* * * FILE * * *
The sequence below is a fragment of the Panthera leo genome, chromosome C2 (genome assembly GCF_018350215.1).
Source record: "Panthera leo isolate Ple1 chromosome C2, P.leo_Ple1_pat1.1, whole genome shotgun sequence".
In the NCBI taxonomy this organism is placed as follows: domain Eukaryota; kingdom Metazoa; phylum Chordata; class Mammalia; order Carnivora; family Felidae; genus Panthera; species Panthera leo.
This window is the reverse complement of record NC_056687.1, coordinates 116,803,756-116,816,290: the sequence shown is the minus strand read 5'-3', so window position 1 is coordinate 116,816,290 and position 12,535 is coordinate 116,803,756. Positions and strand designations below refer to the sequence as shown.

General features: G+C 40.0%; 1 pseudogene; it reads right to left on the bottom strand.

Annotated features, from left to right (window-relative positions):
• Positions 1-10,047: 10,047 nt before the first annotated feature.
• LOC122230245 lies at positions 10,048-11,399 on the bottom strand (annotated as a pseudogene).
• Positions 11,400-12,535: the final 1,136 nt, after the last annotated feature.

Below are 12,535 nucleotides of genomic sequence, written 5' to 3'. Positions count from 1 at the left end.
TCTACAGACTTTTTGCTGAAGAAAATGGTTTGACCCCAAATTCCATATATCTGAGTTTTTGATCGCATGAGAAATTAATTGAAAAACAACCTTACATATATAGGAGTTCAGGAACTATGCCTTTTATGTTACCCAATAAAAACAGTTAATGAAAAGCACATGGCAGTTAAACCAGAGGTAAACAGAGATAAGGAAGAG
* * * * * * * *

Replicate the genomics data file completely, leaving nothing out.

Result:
The sequence below is a fragment of the Panthera leo genome, chromosome C2 (genome assembly GCF_018350215.1).
Source record: "Panthera leo isolate Ple1 chromosome C2, P.leo_Ple1_pat1.1, whole genome shotgun sequence".
In the NCBI taxonomy this organism is placed as follows: domain Eukaryota; kingdom Metazoa; phylum Chordata; class Mammalia; order Carnivora; family Felidae; genus Panthera; species Panthera leo.
This window is the reverse complement of record NC_056687.1, coordinates 116,803,756-116,816,290: the sequence shown is the minus strand read 5'-3', so window position 1 is coordinate 116,816,290 and position 12,535 is coordinate 116,803,756. Positions and strand designations below refer to the sequence as shown.

General features: G+C 40.0%; 1 pseudogene; it reads right to left on the bottom strand.

Annotated features, from left to right (window-relative positions):
• Positions 1-10,047: 10,047 nt before the first annotated feature.
• LOC122230245 lies at positions 10,048-11,399 on the bottom strand (annotated as a pseudogene).
• Positions 11,400-12,535: the final 1,136 nt, after the last annotated feature.

Below are 12,535 nucleotides of genomic sequence, written 5' to 3'. Positions count from 1 at the left end.
TCTACAGACTTTTTGCTGAAGAAAATGGTTTGACCCCAAATTCCATATATCTGAGTTTTTGATCGCATGAGAAATTAATTGAAAAACAACCTTACATATATAGGAGTTCAGGAACTATGCCTTTTATGTTACCCAATAAAAACAGTTAATGAAAAGCACATGGCAGTTAAACCAGAGGTAAACAGAGATAAGGAAGAG